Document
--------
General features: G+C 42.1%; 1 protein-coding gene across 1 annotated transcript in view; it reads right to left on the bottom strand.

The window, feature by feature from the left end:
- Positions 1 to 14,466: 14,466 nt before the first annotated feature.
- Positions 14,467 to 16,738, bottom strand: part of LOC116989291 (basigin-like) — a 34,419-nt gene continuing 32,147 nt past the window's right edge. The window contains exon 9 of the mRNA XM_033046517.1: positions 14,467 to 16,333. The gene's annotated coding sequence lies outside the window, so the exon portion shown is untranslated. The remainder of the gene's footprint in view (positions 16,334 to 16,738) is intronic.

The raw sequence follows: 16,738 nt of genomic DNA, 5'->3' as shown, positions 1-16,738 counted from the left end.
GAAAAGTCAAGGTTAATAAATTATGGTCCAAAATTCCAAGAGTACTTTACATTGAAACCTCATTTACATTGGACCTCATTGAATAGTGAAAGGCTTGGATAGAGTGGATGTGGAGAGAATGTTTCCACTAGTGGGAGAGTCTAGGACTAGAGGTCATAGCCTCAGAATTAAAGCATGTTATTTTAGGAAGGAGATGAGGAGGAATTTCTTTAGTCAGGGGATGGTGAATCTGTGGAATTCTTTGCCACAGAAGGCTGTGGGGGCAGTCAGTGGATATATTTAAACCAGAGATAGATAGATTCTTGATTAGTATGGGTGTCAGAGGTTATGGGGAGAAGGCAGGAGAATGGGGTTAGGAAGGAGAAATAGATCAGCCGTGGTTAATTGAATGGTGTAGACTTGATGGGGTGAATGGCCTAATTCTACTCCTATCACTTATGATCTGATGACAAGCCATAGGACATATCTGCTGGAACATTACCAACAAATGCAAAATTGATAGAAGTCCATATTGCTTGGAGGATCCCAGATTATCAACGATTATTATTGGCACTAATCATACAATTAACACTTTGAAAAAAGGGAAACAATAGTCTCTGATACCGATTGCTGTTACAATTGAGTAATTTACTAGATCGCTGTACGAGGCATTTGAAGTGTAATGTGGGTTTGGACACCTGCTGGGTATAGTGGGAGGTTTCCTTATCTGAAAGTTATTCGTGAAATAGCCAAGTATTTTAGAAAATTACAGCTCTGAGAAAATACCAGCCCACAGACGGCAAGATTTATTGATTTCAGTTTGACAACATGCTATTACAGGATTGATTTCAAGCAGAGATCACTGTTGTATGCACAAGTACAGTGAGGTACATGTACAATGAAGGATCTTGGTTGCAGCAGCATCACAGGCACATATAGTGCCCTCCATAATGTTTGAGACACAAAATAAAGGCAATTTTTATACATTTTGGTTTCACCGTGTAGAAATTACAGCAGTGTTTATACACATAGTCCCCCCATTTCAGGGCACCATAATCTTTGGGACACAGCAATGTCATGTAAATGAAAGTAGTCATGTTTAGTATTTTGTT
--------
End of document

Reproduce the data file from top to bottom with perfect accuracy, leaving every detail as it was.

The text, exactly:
General features: G+C 42.1%; 1 protein-coding gene across 1 annotated transcript in view; it reads right to left on the bottom strand.

The window, feature by feature from the left end:
- Positions 1 to 14,466: 14,466 nt before the first annotated feature.
- Positions 14,467 to 16,738, bottom strand: part of LOC116989291 (basigin-like) — a 34,419-nt gene continuing 32,147 nt past the window's right edge. The window contains exon 9 of the mRNA XM_033046517.1: positions 14,467 to 16,333. The gene's annotated coding sequence lies outside the window, so the exon portion shown is untranslated. The remainder of the gene's footprint in view (positions 16,334 to 16,738) is intronic.

The raw sequence follows: 16,738 nt of genomic DNA, 5'->3' as shown, positions 1-16,738 counted from the left end.
GAAAAGTCAAGGTTAATAAATTATGGTCCAAAATTCCAAGAGTACTTTACATTGAAACCTCATTTACATTGGACCTCATTGAATAGTGAAAGGCTTGGATAGAGTGGATGTGGAGAGAATGTTTCCACTAGTGGGAGAGTCTAGGACTAGAGGTCATAGCCTCAGAATTAAAGCATGTTATTTTAGGAAGGAGATGAGGAGGAATTTCTTTAGTCAGGGGATGGTGAATCTGTGGAATTCTTTGCCACAGAAGGCTGTGGGGGCAGTCAGTGGATATATTTAAACCAGAGATAGATAGATTCTTGATTAGTATGGGTGTCAGAGGTTATGGGGAGAAGGCAGGAGAATGGGGTTAGGAAGGAGAAATAGATCAGCCGTGGTTAATTGAATGGTGTAGACTTGATGGGGTGAATGGCCTAATTCTACTCCTATCACTTATGATCTGATGACAAGCCATAGGACATATCTGCTGGAACATTACCAACAAATGCAAAATTGATAGAAGTCCATATTGCTTGGAGGATCCCAGATTATCAACGATTATTATTGGCACTAATCATACAATTAACACTTTGAAAAAAGGGAAACAATAGTCTCTGATACCGATTGCTGTTACAATTGAGTAATTTACTAGATCGCTGTACGAGGCATTTGAAGTGTAATGTGGGTTTGGACACCTGCTGGGTATAGTGGGAGGTTTCCTTATCTGAAAGTTATTCGTGAAATAGCCAAGTATTTTAGAAAATTACAGCTCTGAGAAAATACCAGCCCACAGACGGCAAGATTTATTGATTTCAGTTTGACAACATGCTATTACAGGATTGATTTCAAGCAGAGATCACTGTTGTATGCACAAGTACAGTGAGGTACATGTACAATGAAGGATCTTGGTTGCAGCAGCATCACAGGCACATATAGTGCCCTCCATAATGTTTGAGACACAAAATAAAGGCAATTTTTATACATTTTGGTTTCACCGTGTAGAAATTACAGCAGTGTTTATACACATAGTCCCCCCATTTCAGGGCACCATAATCTTTGGGACACAGCAATGTCATGTAAATGAAAGTAGTCATGTTTAGTATTTTGTT